Mookie Betts– Boston Red Sox
Betts leads the AL in runs scored. That would seem surprising given the fact that he hasn’t been nearly as good this season as he was last season. He probably has had the same amount of success he had in 2017. He was still really good that season. Add in really good fielding and he is still a really good player. He just isn’t MVP level.
Ronald Acuna– Atlanta Braves
He is still only 21 years old. He is one of those guys in five or six years that people will mention in the same breath that they mentioned Trout in at the beginning of this decade. Luckily for the Braves he is signed there through as long as 2028. The key for him in this format will be limiting the strikeouts. Otherwise, he does just about everything else.
Max Kepler– Minnesota Twins
Kepler had 316 points all of last season. If that doesn’t give you any idea of where the Twins are in general and where Kepler is specifically I’m not sure what will. Maybe Kepler isn’t an elite player, but he is right at that next level and so are many of the other Twins players this season. Of course, having that many good players around him doesn’t hurt.
Michael Brantley– Houston Astros
For most of us, the biggest question mark was going to be attendance. Brantley has been a model of health and production for the Astros this season. He was born for the total points format. He has decent patience, good power to tall fields, and he hardly ever strikes out. Add all of that up and you have yourself a top ten outfielder.
Juan Soto– Washington Nationals
Notice who we haven’t seen yet. I wouldn’t say total points encompasses all of offensive value, but it probably comes closer than any other single metric. Notice we haven’t seen Bryce Harper yet. I hate to spoil anyone’s fun, but you aren’t going to see him in this article. In all fairness, it’s the strikeouts. Soto has more patience than most kids his age and that helps his power play up.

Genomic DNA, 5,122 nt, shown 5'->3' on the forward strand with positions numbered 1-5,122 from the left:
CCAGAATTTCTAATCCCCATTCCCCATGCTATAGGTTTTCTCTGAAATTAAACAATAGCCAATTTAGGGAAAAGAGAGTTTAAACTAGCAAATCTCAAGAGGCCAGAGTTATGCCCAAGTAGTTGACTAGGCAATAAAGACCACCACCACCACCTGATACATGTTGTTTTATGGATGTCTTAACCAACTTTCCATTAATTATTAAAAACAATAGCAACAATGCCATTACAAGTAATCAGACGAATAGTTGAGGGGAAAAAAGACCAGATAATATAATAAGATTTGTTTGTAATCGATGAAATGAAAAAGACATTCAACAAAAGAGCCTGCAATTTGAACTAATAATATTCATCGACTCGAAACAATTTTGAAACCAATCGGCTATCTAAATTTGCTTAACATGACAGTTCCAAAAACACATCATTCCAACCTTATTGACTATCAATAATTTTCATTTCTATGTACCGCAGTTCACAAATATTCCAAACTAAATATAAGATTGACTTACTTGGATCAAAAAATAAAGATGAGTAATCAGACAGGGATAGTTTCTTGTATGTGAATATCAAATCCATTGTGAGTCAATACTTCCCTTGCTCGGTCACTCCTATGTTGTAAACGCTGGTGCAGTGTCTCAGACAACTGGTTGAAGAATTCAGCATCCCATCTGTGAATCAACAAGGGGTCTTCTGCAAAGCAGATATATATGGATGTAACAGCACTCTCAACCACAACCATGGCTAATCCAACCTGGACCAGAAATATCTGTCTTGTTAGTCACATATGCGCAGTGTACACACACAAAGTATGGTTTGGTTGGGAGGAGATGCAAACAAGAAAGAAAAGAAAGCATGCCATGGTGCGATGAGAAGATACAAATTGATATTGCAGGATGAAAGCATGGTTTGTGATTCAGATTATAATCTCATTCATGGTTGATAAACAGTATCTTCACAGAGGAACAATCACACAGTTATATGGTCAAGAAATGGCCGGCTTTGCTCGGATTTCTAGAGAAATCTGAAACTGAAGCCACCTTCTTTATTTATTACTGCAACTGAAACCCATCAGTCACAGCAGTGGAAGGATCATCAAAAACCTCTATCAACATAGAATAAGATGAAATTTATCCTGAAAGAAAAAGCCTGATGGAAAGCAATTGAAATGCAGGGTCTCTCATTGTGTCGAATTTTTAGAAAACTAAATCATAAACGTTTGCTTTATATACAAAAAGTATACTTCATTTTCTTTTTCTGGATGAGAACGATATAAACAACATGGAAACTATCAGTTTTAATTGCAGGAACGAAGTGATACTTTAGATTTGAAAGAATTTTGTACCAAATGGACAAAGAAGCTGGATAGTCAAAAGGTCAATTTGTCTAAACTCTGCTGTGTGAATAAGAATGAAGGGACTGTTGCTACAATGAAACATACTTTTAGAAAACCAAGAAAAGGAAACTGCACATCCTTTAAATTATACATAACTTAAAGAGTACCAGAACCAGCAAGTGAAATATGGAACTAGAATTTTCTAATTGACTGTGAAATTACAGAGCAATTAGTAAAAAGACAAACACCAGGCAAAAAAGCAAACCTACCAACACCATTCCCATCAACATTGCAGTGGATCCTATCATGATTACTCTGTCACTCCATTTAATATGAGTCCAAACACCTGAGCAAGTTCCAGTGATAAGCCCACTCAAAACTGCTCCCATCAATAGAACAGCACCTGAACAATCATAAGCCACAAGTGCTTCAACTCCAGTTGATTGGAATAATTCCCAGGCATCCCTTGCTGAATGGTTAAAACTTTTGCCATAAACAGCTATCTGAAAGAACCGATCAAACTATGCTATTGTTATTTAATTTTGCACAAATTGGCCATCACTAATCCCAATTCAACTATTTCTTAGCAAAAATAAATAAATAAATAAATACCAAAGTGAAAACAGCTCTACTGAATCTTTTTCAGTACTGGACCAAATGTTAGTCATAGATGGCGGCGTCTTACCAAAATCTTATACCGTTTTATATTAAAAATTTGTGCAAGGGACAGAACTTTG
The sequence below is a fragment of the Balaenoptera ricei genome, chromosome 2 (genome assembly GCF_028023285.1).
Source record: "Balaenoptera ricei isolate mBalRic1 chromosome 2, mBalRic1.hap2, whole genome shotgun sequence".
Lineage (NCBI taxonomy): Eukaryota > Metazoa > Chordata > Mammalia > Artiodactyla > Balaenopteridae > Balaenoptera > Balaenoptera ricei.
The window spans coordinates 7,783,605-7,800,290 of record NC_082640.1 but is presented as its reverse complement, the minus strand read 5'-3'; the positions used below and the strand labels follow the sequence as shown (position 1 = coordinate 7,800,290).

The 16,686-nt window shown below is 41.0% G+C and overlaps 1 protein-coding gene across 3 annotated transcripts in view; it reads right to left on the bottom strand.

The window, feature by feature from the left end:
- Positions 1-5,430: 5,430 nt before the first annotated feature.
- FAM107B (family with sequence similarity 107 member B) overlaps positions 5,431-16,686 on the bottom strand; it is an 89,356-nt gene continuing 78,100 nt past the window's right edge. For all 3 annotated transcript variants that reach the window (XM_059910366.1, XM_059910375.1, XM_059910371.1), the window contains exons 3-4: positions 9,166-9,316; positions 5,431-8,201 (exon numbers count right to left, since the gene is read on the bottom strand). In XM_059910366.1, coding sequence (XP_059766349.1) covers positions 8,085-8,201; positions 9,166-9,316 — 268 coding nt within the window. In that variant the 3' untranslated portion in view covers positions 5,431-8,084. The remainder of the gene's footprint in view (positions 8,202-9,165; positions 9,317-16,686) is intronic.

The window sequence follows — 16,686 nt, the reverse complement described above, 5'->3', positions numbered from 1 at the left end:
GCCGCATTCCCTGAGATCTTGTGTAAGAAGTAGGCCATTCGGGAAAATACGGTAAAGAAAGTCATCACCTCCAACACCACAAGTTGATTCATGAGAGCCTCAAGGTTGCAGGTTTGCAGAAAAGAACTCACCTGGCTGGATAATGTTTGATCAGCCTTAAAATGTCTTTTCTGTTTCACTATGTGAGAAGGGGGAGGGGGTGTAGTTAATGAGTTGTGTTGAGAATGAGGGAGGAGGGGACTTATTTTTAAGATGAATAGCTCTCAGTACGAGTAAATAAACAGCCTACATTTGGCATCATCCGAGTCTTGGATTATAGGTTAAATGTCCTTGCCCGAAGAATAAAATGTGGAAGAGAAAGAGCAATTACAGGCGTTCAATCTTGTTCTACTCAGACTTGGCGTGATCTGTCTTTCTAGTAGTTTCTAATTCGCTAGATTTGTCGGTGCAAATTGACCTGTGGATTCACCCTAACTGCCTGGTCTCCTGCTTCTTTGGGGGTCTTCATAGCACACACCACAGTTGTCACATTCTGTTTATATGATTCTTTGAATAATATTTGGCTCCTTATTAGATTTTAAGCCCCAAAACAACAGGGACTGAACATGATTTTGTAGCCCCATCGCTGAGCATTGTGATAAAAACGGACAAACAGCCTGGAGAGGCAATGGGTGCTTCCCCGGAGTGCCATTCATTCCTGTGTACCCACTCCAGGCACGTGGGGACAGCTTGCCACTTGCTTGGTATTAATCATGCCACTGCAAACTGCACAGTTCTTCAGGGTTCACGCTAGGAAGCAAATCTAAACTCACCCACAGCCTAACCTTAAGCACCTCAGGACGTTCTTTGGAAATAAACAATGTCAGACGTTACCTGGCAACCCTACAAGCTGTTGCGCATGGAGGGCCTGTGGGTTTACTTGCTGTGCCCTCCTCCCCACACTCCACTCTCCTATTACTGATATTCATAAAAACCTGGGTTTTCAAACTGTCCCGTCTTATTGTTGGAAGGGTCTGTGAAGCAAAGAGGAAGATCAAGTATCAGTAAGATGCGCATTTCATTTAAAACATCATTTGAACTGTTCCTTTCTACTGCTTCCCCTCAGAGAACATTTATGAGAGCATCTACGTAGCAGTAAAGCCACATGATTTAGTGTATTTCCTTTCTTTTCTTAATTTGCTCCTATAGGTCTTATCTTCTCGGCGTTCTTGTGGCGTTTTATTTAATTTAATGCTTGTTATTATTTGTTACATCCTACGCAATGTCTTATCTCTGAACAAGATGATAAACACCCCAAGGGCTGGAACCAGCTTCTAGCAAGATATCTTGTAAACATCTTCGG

Eddie Rosario– Minnesota Twins
The Twins took the same kind of approach to their lineup that the Houston Astros used prior ro 2017. They didn’t add superstars, but instead added three or four good players. Nelson Cruz, Jonathan Schoop, and Marwin Gonzalez plugged holes while the young players continued to grow. The combination has been pretty specatacular. Rosario has always been good. He’s just a little better than before.
Nick Markakis–Atlanta Braves
In total points it is all about making contact and getting on base. Markakis does that in spades. He doesn’t hit dingers, but total points is about total bases and he consistently does that. He also plays and plays every day. Add in all of those elements and a seemingly average player can look very good.
Marcell Ozuna–St. Louis Cardinals
The further down the top ten you go the clearer the flaws come into focus. Ozuna produces runs, but the strikeout to walk ratio isn’t what you would like. It isn’t terrible, but he’s just a cut below elite. He’s almost as good as he was in 2017, so the Cards finally got the guy they traded for. If only they could say the same about Paul Goldschmidt.